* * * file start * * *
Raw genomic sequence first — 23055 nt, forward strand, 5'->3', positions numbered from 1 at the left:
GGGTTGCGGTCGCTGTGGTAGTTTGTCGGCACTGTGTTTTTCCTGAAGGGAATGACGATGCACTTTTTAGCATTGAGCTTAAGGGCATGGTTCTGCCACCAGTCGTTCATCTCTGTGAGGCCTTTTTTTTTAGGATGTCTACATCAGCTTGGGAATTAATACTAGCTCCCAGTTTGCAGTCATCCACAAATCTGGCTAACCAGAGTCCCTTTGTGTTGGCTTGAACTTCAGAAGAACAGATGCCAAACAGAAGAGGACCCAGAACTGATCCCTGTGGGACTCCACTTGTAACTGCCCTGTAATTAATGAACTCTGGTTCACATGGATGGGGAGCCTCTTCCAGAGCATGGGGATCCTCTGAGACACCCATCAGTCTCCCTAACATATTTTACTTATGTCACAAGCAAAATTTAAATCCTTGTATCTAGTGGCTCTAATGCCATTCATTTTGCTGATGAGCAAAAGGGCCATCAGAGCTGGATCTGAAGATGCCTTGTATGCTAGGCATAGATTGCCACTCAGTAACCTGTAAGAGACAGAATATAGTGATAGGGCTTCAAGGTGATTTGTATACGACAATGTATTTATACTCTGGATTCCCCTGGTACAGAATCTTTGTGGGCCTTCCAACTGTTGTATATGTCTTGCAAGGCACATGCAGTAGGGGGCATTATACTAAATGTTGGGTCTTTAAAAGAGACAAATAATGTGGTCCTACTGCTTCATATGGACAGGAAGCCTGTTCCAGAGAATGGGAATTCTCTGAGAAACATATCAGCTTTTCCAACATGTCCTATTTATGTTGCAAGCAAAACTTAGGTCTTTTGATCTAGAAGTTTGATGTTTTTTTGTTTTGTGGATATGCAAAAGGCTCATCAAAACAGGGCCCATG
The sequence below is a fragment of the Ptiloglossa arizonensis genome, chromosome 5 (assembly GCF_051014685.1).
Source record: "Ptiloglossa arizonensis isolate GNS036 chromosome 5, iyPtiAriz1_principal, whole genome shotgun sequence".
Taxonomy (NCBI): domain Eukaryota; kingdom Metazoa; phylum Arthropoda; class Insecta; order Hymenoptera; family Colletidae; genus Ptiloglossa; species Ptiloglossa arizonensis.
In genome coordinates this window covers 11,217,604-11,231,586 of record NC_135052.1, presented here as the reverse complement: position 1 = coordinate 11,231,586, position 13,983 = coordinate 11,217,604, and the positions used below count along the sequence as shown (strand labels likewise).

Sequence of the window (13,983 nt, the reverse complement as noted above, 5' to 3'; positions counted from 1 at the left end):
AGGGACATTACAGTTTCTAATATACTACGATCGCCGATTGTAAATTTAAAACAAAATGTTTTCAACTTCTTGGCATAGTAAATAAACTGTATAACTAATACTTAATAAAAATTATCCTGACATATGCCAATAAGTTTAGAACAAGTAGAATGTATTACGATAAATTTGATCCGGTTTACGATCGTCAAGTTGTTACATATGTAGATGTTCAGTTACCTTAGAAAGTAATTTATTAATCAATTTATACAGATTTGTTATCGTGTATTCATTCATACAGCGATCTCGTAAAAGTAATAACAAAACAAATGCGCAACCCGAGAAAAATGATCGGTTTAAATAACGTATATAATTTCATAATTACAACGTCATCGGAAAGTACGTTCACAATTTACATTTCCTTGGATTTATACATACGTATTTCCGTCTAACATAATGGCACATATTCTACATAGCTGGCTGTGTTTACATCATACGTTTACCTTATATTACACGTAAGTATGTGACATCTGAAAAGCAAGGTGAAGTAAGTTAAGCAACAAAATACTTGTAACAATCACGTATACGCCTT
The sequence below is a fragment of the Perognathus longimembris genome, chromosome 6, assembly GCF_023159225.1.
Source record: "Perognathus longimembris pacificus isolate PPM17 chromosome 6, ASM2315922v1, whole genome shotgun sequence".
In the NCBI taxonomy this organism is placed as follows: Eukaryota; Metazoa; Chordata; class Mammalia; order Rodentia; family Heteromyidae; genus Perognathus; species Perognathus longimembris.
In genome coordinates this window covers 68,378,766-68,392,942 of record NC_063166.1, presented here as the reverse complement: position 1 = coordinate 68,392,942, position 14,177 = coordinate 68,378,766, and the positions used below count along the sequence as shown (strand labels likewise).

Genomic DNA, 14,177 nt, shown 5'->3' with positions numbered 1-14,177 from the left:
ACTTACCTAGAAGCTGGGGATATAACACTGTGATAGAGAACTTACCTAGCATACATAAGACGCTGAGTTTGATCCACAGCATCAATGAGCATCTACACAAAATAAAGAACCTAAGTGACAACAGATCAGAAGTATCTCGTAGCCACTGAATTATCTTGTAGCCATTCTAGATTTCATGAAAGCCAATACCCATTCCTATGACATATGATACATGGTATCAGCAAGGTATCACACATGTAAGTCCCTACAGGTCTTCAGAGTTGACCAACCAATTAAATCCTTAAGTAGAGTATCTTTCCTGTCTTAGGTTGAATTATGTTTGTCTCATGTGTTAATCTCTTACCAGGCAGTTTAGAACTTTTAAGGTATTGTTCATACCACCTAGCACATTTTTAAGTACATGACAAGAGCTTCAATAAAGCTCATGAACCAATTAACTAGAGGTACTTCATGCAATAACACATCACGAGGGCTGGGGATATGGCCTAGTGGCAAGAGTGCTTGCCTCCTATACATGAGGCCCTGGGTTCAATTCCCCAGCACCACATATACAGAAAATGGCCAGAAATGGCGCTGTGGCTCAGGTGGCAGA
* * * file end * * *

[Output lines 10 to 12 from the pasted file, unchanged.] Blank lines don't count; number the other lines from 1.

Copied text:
Source record: "Perognathus longimembris pacificus isolate PPM17 chromosome 6, ASM2315922v1, whole genome shotgun sequence".
In the NCBI taxonomy this organism is placed as follows: Eukaryota; Metazoa; Chordata; class Mammalia; order Rodentia; family Heteromyidae; genus Perognathus; species Perognathus longimembris.
In genome coordinates this window covers 68,378,766-68,392,942 of record NC_063166.1, presented here as the reverse complement: position 1 = coordinate 68,392,942, position 14,177 = coordinate 68,378,766, and the positions used below count along the sequence as shown (strand labels likewise).